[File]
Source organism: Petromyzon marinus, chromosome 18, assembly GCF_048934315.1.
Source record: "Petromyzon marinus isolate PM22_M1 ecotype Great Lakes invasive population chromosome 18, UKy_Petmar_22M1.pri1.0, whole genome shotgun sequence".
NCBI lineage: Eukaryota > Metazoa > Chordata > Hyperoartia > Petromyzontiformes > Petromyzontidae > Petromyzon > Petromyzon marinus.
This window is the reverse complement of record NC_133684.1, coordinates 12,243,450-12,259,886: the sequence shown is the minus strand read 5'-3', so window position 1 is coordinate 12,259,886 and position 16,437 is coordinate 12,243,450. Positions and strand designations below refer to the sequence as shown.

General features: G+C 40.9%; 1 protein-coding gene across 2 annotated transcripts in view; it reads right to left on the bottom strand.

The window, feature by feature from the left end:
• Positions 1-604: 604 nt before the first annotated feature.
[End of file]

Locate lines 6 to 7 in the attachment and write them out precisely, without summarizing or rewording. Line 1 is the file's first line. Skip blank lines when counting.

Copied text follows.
The window, feature by feature from the left end:
• Positions 1-604: 604 nt before the first annotated feature.